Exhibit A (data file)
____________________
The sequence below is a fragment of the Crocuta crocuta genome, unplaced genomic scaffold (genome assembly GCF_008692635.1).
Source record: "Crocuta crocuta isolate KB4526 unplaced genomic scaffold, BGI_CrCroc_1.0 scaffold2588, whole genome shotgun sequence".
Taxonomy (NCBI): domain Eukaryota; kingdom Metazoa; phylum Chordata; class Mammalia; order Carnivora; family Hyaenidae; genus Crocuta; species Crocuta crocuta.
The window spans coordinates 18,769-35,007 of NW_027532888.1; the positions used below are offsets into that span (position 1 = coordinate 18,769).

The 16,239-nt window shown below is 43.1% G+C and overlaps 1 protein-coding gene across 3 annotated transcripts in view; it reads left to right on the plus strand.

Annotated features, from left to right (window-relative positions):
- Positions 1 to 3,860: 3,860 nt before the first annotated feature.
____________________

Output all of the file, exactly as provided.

The sequence below is a fragment of the Crocuta crocuta genome, unplaced genomic scaffold (genome assembly GCF_008692635.1).
Source record: "Crocuta crocuta isolate KB4526 unplaced genomic scaffold, BGI_CrCroc_1.0 scaffold2588, whole genome shotgun sequence".
Taxonomy (NCBI): domain Eukaryota; kingdom Metazoa; phylum Chordata; class Mammalia; order Carnivora; family Hyaenidae; genus Crocuta; species Crocuta crocuta.
The window spans coordinates 18,769-35,007 of NW_027532888.1; the positions used below are offsets into that span (position 1 = coordinate 18,769).

The 16,239-nt window shown below is 43.1% G+C and overlaps 1 protein-coding gene across 3 annotated transcripts in view; it reads left to right on the plus strand.

Annotated features, from left to right (window-relative positions):
- Positions 1 to 3,860: 3,860 nt before the first annotated feature.